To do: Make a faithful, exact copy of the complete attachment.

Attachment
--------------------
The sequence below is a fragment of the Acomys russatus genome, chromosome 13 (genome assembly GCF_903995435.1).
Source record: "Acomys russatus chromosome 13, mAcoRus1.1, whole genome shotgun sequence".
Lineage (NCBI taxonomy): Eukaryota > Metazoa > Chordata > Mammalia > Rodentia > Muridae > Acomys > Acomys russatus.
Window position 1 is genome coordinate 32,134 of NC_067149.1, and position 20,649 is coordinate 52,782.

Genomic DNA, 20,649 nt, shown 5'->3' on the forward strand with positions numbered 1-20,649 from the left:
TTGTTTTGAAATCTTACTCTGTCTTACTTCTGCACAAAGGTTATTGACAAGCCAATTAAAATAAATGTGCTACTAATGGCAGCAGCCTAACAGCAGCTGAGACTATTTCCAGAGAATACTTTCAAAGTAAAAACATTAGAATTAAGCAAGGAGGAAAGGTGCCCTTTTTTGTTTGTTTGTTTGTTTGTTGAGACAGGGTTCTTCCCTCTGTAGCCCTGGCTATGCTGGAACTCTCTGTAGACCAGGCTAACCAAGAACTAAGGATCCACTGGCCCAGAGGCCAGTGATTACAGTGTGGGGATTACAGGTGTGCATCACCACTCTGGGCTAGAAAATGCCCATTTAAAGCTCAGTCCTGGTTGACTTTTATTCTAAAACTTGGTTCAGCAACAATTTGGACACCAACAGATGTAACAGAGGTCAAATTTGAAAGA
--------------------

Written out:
The sequence below is a fragment of the Acomys russatus genome, chromosome 13 (genome assembly GCF_903995435.1).
Source record: "Acomys russatus chromosome 13, mAcoRus1.1, whole genome shotgun sequence".
Lineage (NCBI taxonomy): Eukaryota > Metazoa > Chordata > Mammalia > Rodentia > Muridae > Acomys > Acomys russatus.
Window position 1 is genome coordinate 32,134 of NC_067149.1, and position 20,649 is coordinate 52,782.

Genomic DNA, 20,649 nt, shown 5'->3' on the forward strand with positions numbered 1-20,649 from the left:
TTGTTTTGAAATCTTACTCTGTCTTACTTCTGCACAAAGGTTATTGACAAGCCAATTAAAATAAATGTGCTACTAATGGCAGCAGCCTAACAGCAGCTGAGACTATTTCCAGAGAATACTTTCAAAGTAAAAACATTAGAATTAAGCAAGGAGGAAAGGTGCCCTTTTTTGTTTGTTTGTTTGTTTGTTGAGACAGGGTTCTTCCCTCTGTAGCCCTGGCTATGCTGGAACTCTCTGTAGACCAGGCTAACCAAGAACTAAGGATCCACTGGCCCAGAGGCCAGTGATTACAGTGTGGGGATTACAGGTGTGCATCACCACTCTGGGCTAGAAAATGCCCATTTAAAGCTCAGTCCTGGTTGACTTTTATTCTAAAACTTGGTTCAGCAACAATTTGGACACCAACAGATGTAACAGAGGTCAAATTTGAAAGA